There might not be a tighter friendship in the northwest suburbs than the Serpento-Novoselsky bond. They first met at a Lake Zurich youth football camp in 1996. The camp needed a quarterback coach. Camp co-organizer Mike Scully, a former University of Illinois and Washington Football Team center, knew that Serpento used to throw zippy spirals for Dowling Catholic High School in Des Moines. Serpento showed up at the Lake County camp, ready to teach and chuck pigskins hard.
Novoselsky’s fingers survived his warm-up session with Serpento on day one of the camp. Barely.
“Tom has no touch. He can throw a ball through a building,” cracks Novoselsky, a former Chicago Chapter president of the NFL Players Association, Former Players. “He’s intense. Tom and our organization’s charitable arm—it’s the perfect match. It’s not an easy job, being our executive director, because it often requires corralling a lot of kittens. But Tom is always up for it. Tom is not bashful, which is awesome, and he cares about people, cares about doing what he can to make young lives better.”
Owen Prunskis, a 2011 Barrington High School graduate, earned one of RPFPC’s $12,000 academic scholarships. He needed only four years to complete an undergraduate program and the MBA program at … Harvard University.
The RPFPC partners with companies to provide new and safer equipment as part of its Youth Football Grant Program. Wilson Sporting Goods, for example, donated a combined 60 footballs and 150 mouth guards and helmet chin straps to the three most recent RPFPC grant recipients.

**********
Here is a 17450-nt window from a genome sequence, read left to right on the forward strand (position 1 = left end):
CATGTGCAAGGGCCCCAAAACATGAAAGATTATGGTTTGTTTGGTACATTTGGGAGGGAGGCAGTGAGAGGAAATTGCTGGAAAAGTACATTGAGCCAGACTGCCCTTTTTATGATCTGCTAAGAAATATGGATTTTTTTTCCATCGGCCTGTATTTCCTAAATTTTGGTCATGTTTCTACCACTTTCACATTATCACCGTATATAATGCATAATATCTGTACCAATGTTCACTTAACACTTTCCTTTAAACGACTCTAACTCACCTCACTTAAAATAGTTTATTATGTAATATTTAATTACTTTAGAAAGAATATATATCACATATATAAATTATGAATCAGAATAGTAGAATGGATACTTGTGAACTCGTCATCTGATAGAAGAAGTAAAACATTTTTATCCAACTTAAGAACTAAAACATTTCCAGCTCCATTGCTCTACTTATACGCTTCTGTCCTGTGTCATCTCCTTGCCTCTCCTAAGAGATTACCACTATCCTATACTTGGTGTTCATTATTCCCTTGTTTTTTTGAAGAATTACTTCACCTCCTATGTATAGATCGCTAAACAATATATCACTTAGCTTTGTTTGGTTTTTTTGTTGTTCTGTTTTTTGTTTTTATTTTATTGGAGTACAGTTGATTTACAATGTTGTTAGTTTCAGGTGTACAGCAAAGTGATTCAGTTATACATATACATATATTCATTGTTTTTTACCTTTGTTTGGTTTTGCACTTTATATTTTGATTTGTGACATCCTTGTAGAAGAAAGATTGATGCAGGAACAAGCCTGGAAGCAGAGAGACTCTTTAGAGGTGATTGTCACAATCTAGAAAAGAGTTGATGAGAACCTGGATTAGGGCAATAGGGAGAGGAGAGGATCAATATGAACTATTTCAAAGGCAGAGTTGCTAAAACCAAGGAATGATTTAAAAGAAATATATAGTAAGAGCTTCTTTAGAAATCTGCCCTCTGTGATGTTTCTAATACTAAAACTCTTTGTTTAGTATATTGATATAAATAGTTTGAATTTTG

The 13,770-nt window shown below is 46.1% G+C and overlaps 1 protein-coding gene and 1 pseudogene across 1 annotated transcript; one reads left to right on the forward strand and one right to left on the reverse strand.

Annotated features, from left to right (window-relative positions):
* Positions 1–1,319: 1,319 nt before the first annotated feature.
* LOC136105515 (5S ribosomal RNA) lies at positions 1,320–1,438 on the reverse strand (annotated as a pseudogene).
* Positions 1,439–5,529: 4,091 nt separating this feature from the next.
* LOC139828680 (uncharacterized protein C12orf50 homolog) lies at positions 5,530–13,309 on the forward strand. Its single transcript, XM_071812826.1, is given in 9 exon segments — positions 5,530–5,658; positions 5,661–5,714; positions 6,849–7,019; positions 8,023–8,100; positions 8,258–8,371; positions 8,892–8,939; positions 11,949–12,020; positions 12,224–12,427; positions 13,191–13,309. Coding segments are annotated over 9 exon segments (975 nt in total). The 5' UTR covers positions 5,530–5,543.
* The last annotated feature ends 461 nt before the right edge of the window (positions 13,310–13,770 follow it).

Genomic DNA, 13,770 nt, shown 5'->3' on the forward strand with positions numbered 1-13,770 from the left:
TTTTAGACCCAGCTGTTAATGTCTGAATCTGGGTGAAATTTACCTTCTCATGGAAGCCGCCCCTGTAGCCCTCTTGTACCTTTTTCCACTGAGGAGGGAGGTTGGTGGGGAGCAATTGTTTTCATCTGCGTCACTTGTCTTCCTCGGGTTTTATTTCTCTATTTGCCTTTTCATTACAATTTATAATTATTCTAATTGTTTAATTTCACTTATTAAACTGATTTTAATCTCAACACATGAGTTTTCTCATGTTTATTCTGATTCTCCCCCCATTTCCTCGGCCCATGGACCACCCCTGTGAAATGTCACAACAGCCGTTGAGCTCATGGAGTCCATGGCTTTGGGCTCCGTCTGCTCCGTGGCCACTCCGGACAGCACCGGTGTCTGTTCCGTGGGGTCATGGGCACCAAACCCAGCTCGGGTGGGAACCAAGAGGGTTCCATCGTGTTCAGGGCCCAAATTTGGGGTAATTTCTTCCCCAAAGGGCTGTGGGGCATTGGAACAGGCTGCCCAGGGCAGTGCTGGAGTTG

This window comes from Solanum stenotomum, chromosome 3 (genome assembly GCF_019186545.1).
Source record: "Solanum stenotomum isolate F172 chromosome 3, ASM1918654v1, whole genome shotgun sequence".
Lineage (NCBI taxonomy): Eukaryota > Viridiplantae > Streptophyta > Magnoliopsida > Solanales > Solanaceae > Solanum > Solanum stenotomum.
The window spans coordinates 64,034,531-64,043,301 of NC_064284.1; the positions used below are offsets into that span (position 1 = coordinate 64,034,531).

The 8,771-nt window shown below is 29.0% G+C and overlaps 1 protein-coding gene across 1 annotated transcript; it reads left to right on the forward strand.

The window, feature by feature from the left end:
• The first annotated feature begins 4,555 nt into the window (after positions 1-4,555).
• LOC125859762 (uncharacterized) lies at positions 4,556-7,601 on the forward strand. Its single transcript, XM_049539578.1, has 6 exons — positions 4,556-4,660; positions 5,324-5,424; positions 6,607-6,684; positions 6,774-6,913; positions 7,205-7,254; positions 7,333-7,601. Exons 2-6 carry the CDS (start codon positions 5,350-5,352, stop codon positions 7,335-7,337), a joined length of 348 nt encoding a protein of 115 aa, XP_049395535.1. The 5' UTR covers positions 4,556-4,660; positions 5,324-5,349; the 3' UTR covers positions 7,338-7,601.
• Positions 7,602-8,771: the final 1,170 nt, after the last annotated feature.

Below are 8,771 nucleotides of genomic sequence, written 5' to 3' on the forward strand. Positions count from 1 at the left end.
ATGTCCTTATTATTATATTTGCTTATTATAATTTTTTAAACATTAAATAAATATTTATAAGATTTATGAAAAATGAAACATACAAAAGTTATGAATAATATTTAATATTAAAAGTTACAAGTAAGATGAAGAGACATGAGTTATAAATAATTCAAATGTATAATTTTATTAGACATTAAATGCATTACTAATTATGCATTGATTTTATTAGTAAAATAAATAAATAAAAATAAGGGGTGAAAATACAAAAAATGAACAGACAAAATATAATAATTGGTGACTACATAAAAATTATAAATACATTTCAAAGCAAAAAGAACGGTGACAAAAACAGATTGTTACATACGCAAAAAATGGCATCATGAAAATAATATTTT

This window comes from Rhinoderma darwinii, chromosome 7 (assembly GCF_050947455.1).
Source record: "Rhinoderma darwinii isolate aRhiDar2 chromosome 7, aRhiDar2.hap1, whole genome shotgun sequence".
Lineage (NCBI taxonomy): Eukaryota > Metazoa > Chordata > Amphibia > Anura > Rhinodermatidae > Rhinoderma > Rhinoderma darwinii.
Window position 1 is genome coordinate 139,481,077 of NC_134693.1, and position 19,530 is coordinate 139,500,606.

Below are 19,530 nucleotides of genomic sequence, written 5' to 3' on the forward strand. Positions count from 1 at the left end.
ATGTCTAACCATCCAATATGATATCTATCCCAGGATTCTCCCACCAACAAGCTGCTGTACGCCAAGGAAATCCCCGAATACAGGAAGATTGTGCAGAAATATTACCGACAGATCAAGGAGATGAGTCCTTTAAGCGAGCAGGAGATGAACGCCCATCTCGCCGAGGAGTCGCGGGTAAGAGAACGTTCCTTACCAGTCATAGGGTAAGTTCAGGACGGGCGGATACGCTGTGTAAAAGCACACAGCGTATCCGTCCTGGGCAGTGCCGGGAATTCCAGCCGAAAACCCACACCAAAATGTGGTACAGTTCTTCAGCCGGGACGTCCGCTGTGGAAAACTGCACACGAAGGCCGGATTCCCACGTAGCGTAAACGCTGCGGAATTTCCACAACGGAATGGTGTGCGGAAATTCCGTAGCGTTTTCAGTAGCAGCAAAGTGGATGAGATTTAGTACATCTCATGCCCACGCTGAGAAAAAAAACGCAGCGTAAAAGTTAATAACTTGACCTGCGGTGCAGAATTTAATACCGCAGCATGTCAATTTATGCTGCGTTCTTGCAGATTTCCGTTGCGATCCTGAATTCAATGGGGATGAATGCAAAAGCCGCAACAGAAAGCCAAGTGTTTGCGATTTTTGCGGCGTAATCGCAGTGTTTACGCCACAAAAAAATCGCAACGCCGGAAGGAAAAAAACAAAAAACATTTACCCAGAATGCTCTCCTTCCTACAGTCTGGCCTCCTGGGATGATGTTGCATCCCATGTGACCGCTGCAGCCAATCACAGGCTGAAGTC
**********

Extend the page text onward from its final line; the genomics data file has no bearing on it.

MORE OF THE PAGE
“Youth football has improved and, in some cases, saved lives,” Novoselsky says. “Tom knows that better than anyone, given what he witnessed as his father helped all those football kids develop in Iowa. A lot of these kids in the Chicago area are growing up in rough neighborhoods, without a father figure in their lives. They become a part of a team and suddenly they have good friends, brothers for life. Being associated with a team opens doors for many of them.”
Several years ago Serpento and his RPFPC crew made a difference off the gridiron, collaborating with the Barrington Junior Women’s Club to pitch in for the fundraising efforts of the Freddie Herriman Pederson Splashpad at the Barrington Park District. It’s an Americans with Disability Act (ADA)-accessible water spray ground for all children.
“Tom reached out to us in the year we were celebrating our club’s 80th anniversary,” says Erin Shechtman, a Barrington Junior Woman’s Club past president. “I remember him saying, ‘We need to do something for the community.’ He’s such an energetic man, with a contagious personality and a big heart. We’re grateful we have someone in our community with as much enthusiasm and positivity as Tom has.”
Doing something run-of-the-mill, in any arena, is foreign to Serpento. The man is a lector at St. Anne Catholic Community in Barrington. But he doesn’t simply read scripture to parishioners on any given Sunday; he spends hours memorizing every word in each passage during the workweek. Then he stands before the congregation, his eyes scanning scores of others, and delivers the lesson using his booming, movie-trailer voice.
“There’s not a day I get out of bed without having a purpose,” Serpento says.
For more information about the Retired Professional Football Players of Chicago, visit rpfpc.com.